That made them feel like they had done their part and I think that sense of achievement was really important. It also works really well in Maths, when the class are relaying answers. If the pupil is logged on, I will always go to them for one of the answers so they’re able to give some input every lesson.


Q. How do you think the AV1 will support the reintegration of the pupil?
A. The AV1 has allowed the pupil to remain in a learning environment whereas the alternative could be working independently with worksheets. A lot of learning is from discussion and with the AV1 the pupil can get the knowledge and input from the teacher as well as from the classmates. The pupil is very much spoken about because of the AV1 so it helps on both sides for that child to feel remembered. When it is time for them to come back it won’t feel like a massive change for the class.


Q. Did you have to adapt your teaching style when the AV1 was in the classroom?
A. The main thing I had to check before the lesson was the connection; making sure that it was turned on and ready for the pupil to stream. When I first started I was a bit nervous with it but I just decided to go about the lesson as normal. The parents were good at updating me on when I could expect the pupil to log on and I would address that I’d seen them once they connected. I always had it placed in the same position at the start of the lesson to make sure I didn’t miss them joining.


It doesn’t add to workload during the lesson but you do have to be conscious about bringing them into discussions; making sure that if they are there you do go to them for some input to ensure that they are included and celebrated. The pupil uses the AV1 to look around the class and I’ve seen them change the eye expressions. It’s also very obvious when the pupil wants to speak as the head lights up green. We have had two way conversations through the AV1 and the pupil unmutes themself when they want to talk which the whole class are able to hear. I position it towards the front of the classroom but the speaker is loud enough so the other pupils can hear them as if they were there.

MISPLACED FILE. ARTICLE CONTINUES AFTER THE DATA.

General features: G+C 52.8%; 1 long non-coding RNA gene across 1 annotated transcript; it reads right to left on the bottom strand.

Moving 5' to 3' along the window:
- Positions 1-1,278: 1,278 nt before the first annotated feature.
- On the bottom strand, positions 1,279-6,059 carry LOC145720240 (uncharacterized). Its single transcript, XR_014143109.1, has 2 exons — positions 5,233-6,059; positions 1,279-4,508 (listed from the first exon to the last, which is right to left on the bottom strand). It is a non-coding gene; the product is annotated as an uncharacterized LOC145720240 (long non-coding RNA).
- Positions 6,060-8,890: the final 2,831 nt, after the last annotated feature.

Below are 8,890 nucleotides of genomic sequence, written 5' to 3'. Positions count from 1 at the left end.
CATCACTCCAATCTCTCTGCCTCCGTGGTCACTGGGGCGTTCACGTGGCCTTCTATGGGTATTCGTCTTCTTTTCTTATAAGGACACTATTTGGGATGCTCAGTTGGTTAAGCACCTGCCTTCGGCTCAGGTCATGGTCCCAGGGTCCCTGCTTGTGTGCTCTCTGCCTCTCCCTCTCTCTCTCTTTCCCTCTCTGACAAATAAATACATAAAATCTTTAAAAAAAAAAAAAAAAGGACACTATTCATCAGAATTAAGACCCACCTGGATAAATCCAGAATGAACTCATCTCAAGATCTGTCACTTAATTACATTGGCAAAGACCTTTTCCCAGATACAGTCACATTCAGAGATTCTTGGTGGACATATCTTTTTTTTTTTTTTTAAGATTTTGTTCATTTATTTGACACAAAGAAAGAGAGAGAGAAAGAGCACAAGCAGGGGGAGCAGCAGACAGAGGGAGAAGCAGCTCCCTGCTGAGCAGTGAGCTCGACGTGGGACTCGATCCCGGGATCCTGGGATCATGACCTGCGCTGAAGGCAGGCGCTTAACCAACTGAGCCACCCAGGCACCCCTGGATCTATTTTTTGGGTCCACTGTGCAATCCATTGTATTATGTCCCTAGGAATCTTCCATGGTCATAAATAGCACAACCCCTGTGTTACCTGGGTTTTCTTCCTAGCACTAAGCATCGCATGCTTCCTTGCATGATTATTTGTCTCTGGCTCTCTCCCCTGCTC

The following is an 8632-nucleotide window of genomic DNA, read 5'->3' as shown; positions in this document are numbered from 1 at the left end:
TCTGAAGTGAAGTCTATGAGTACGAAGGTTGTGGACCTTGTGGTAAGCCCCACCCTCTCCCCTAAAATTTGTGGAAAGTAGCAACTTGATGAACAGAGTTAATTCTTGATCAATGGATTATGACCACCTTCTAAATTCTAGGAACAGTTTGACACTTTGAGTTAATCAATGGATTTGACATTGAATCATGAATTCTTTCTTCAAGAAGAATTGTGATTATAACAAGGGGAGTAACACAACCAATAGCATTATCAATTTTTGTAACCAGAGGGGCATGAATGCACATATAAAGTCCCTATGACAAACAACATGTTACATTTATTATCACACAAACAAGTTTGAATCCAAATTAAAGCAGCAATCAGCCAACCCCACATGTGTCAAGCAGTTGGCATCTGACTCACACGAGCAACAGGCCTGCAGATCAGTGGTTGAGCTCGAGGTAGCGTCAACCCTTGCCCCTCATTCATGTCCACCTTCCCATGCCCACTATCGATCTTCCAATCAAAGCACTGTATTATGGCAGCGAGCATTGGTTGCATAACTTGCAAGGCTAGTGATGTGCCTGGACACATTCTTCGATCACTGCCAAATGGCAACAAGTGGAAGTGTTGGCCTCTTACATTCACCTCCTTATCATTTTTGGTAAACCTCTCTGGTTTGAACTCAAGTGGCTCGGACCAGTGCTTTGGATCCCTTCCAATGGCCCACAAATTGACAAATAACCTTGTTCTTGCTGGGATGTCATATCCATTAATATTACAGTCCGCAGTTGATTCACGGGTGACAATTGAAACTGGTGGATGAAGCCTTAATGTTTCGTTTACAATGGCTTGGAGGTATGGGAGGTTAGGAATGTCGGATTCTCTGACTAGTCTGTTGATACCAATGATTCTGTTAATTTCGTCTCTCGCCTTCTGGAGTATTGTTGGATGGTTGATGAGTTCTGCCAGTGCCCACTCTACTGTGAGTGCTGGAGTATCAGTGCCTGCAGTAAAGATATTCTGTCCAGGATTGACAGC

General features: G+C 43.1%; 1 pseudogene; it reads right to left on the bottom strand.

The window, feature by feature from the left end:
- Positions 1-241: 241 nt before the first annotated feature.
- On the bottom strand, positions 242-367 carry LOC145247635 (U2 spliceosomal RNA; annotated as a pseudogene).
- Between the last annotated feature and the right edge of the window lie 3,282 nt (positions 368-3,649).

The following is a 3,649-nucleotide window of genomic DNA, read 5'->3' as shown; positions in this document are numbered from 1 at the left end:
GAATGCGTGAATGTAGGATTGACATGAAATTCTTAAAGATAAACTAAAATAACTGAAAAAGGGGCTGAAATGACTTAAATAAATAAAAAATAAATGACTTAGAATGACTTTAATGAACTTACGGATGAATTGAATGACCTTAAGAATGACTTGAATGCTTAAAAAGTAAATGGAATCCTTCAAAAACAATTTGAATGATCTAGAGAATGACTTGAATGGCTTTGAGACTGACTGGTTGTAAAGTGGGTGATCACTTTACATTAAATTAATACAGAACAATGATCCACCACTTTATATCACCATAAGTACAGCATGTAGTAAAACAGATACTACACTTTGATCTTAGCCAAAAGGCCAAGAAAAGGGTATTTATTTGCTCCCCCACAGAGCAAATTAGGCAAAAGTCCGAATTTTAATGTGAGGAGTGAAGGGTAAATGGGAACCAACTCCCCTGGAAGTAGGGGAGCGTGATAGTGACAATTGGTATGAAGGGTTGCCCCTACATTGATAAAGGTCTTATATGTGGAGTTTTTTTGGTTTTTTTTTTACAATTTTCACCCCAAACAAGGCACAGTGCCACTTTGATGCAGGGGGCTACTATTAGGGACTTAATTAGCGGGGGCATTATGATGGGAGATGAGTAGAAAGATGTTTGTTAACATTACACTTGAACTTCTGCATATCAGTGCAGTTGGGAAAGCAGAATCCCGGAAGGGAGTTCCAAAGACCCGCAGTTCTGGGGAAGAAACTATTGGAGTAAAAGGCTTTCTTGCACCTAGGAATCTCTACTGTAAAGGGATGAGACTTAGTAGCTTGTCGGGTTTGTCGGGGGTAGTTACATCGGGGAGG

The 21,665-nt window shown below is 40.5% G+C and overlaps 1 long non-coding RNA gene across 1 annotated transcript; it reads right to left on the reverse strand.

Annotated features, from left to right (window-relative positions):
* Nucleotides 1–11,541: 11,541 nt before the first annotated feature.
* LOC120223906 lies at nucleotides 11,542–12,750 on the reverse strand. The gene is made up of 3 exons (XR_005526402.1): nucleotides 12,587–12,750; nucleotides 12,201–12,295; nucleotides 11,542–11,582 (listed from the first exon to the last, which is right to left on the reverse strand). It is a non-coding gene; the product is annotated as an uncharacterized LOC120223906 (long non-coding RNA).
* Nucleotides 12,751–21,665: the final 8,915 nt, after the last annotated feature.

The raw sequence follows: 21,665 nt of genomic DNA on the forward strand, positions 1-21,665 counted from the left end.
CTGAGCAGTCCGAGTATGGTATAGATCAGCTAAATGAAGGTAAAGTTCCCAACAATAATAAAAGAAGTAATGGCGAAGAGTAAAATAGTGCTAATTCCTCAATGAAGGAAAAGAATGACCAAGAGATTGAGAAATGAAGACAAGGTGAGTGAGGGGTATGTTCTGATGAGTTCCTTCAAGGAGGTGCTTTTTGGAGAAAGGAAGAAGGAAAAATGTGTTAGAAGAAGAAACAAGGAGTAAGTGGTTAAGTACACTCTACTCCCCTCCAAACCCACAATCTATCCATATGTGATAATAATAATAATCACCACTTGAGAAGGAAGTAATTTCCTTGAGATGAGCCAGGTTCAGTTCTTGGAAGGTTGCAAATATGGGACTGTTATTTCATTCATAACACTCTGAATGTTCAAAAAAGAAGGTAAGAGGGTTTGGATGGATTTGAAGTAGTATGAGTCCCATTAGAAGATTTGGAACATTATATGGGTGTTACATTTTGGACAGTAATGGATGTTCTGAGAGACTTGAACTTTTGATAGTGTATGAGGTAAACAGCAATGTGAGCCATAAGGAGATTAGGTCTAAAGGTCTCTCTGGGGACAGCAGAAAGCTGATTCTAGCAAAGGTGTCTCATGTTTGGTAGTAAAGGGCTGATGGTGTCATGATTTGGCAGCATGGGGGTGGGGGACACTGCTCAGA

The only other additional work involved is sending over resources like worksheets before the lesson. With the AV1, I get a much better idea of how the pupil is doing with those because they’re completing the work live in the lesson and I’m able to give instant verbal feedback.

Q. What do you see as the main difference between AV1 and other video conferencing software?

A. I think that the pupil has control over where they can look in the classroom. As a teacher I rarely stay in one part of the classroom. I might start at the front and then move over to the working wall so with the AV1 they can physically turn and follow me. For this pupil, who is particularly unwell, it also allows them to be off screen and not have the pressure of being asked to turn their camera on. Overall it feels more inclusive as it’s very obvious when they want to communicate or express something to you.